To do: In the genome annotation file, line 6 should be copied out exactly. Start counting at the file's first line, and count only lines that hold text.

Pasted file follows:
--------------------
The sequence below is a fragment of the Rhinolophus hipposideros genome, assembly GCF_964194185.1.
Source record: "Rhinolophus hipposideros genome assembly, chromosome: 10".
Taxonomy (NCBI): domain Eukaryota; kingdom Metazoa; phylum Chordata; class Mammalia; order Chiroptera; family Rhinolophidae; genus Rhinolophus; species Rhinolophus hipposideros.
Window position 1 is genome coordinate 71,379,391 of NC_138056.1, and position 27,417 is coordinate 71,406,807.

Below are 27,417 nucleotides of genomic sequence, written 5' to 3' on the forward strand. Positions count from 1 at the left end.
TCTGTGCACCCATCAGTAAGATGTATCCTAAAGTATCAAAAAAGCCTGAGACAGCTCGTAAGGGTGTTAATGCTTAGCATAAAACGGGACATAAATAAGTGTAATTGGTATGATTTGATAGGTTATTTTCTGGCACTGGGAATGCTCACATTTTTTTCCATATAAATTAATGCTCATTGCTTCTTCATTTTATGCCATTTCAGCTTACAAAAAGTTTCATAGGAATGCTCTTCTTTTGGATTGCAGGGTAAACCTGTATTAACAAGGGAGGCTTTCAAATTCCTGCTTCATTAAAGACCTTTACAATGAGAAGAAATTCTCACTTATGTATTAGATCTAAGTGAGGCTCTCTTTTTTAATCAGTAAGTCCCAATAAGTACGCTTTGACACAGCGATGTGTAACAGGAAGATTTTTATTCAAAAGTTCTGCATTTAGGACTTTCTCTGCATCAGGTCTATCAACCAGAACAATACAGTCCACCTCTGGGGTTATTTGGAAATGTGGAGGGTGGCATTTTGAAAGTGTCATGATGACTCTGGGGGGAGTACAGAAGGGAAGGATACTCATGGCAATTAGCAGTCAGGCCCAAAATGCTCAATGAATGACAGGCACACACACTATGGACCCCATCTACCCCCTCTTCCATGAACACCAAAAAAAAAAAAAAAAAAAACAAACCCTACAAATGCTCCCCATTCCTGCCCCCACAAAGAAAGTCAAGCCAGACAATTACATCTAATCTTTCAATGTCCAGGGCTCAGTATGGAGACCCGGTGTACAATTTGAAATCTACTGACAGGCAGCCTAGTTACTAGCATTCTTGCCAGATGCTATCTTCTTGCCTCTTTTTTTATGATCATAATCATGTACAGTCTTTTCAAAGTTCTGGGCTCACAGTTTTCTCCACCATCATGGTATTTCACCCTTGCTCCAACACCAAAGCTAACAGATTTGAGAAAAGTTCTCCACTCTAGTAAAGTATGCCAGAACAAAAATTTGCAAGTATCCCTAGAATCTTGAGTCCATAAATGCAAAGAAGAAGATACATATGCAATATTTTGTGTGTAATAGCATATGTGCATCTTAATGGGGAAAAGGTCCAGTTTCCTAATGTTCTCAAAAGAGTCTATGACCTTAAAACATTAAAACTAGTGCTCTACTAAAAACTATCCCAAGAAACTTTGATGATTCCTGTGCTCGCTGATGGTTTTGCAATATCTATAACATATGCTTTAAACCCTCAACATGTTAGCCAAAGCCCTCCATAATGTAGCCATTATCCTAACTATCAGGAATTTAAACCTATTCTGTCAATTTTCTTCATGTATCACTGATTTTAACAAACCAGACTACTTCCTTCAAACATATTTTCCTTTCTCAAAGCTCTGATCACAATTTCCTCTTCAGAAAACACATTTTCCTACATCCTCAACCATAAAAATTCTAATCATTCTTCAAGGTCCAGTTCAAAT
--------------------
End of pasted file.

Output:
TCTGTGCACCCATCAGTAAGATGTATCCTAAAGTATCAAAAAAGCCTGAGACAGCTCGTAAGGGTGTTAATGCTTAGCATAAAACGGGACATAAATAAGTGTAATTGGTATGATTTGATAGGTTATTTTCTGGCACTGGGAATGCTCACATTTTTTTCCATATAAATTAATGCTCATTGCTTCTTCATTTTATGCCATTTCAGCTTACAAAAAGTTTCATAGGAATGCTCTTCTTTTGGATTGCAGGGTAAACCTGTATTAACAAGGGAGGCTTTCAAATTCCTGCTTCATTAAAGACCTTTACAATGAGAAGAAATTCTCACTTATGTATTAGATCTAAGTGAGGCTCTCTTTTTTAATCAGTAAGTCCCAATAAGTACGCTTTGACACAGCGATGTGTAACAGGAAGATTTTTATTCAAAAGTTCTGCATTTAGGACTTTCTCTGCATCAGGTCTATCAACCAGAACAATACAGTCCACCTCTGGGGTTATTTGGAAATGTGGAGGGTGGCATTTTGAAAGTGTCATGATGACTCTGGGGGGAGTACAGAAGGGAAGGATACTCATGGCAATTAGCAGTCAGGCCCAAAATGCTCAATGAATGACAGGCACACACACTATGGACCCCATCTACCCCCTCTTCCATGAACACCAAAAAAAAAAAAAAAAAAAACAAACCCTACAAATGCTCCCCATTCCTGCCCCCACAAAGAAAGTCAAGCCAGACAATTACATCTAATCTTTCAATGTCCAGGGCTCAGTATGGAGACCCGGTGTACAATTTGAAATCTACTGACAGGCAGCCTAGTTACTAGCATTCTTGCCAGATGCTATCTTCTTGCCTCTTTTTTTATGATCATAATCATGTACAGTCTTTTCAAAGTTCTGGGCTCACAGTTTTCTCCACCATCATGGTATTTCACCCTTGCTCCAACACCAAAGCTAACAGATTTGAGAAAAGTTCTCCACTCTAGTAAAGTATGCCAGAACAAAAATTTGCAAGTATCCCTAGAATCTTGAGTCCATAAATGCAAAGAAGAAGATACATATGCAATATTTTGTGTGTAATAGCATATGTGCATCTTAATGGGGAAAAGGTCCAGTTTCCTAATGTTCTCAAAAGAGTCTATGACCTTAAAACATTAAAACTAGTGCTCTACTAAAAACTATCCCAAGAAACTTTGATGATTCCTGTGCTCGCTGATGGTTTTGCAATATCTATAACATATGCTTTAAACCCTCAACATGTTAGCCAAAGCCCTCCATAATGTAGCCATTATCCTAACTATCAGGAATTTAAACCTATTCTGTCAATTTTCTTCATGTATCACTGATTTTAACAAACCAGACTACTTCCTTCAAACATATTTTCCTTTCTCAAAGCTCTGATCACAATTTCCTCTTCAGAAAACACATTTTCCTACATCCTCAACCATAAAAATTCTAATCATTCTTCAAGGTCCAGTTCAAAT